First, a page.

There are four questions we unconsciously ask each other all the time. These questions are based on interviews I listened to between both Oprah and beloved writers Maya Angelou and Toni Morison, respectively.
Toni Morison was describing how her child came to her one day and noted that every time they walked in the room, she made a request for them to straighten up, clean up, fix something about their space or themselves. One day, her child came to her and said something to the effect of, “Every time you see me, you see what’s wrong with me first.”
From that moment on, Toni Morison noted that she made sure to allow the love she felt inside be animated on the outside when her children walked in the room. She said that children were looking to see if your face lights up when they walk in the room, so she started to light up. This question, “Does your face light up when I walk in the room?” as well a subsequent conversation Oprah had with Maya Angelou on the topic, spurred the four questions.
We ask the people we love, we ask the people who matter to us professionally, and on a broader level, we ask the people we encounter as we go about our everyday lives: the cashier who takes your coffee order, the jogging neighbor you wave to from the car on the way to work, the elderly woman sitting across from you on the train.
The four questions rarely get asked with words, just as they’re rarely answered with words.
They’re almost always silent questions, because they’re almost always unconscious.
When the silent answer to each of the four silent questions is a definitive YES, the love (or basic sense of humanity, in the broader examples) in the relationship becomes more palpable and is in turn immediately felt.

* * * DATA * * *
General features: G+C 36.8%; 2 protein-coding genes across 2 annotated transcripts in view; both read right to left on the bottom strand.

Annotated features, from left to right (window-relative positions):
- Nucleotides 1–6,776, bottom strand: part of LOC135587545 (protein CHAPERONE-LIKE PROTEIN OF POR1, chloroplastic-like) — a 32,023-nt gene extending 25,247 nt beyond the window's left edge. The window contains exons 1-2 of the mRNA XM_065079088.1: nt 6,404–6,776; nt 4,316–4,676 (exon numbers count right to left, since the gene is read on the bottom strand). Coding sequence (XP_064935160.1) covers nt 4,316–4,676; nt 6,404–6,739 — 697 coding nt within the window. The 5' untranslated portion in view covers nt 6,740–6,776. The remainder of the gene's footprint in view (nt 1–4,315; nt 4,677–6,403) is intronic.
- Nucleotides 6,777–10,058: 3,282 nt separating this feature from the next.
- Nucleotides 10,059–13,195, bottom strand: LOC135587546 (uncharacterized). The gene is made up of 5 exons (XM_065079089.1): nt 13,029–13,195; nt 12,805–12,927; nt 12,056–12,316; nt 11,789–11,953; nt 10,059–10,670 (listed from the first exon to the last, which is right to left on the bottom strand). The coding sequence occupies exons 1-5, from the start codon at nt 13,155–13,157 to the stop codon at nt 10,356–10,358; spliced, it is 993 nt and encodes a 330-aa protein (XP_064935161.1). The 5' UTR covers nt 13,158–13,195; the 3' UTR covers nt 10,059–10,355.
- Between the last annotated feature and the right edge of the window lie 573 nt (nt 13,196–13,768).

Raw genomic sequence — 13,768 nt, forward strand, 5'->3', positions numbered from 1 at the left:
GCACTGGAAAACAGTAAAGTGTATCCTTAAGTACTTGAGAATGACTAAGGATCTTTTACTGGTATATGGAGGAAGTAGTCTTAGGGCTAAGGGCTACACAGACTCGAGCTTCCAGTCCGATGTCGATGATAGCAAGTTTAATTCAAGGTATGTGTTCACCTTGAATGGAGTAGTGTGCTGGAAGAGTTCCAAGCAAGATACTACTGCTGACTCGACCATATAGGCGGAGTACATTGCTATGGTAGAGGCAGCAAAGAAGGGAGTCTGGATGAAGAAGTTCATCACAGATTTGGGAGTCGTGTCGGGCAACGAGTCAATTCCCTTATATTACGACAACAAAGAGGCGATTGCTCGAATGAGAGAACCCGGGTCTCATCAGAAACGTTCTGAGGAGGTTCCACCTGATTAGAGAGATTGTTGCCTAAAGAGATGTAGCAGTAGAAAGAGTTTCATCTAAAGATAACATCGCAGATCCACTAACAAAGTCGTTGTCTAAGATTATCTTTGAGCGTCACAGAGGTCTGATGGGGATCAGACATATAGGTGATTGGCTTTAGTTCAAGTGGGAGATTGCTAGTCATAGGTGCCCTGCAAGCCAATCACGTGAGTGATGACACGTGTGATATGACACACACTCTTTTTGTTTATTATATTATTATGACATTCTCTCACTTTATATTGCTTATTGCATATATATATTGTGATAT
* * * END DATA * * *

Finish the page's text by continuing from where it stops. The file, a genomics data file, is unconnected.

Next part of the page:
In a romantic context, when the questions go unanswered, the person unconsciously asking them typically becomes increasingly distant, grows restless in the relationship, and often starts seeking drama and distraction to get attention and feel more alive.
In the broader context, people who don’t get an answer to these questions (or worse, who receive a ‘no’) feel increasingly disconnected from any sense of community.
Here are the 4 critical questions:
- Do you see me?
- Do you care that I’m here?
- Am I enough for you, or do you need me to be better in some way?
- Can I tell that I’m special to you by the way that you look at me?
Whether it’s your kids, your colleagues, your partner, or really anyone in your community, when someone feels genuinely appreciated by you, it’s because you treat them in such a way that affirmatively answers each question pretty consistently. It’s because when you look at them, you actually take the time to see them.
One reason why some people love dogs so much?
Dogs answer the four questions with a big, “Yes!” near constantly. Those furry little spiritual masters are always in the present moment, so their quality of connection is always heightened (subsequently, so is the level of palpable connection they emit).
Unlike our K-9 counterparts, we regularly slip out of the present moment and go somewhere else.
It at least makes more sense when we evade the present moment during ostensibly mundane activities, like an unnecessary meeting, doing laundry, our commute, etc. But invariably, the habit of not being present spills over into the moments we really mean to be present for: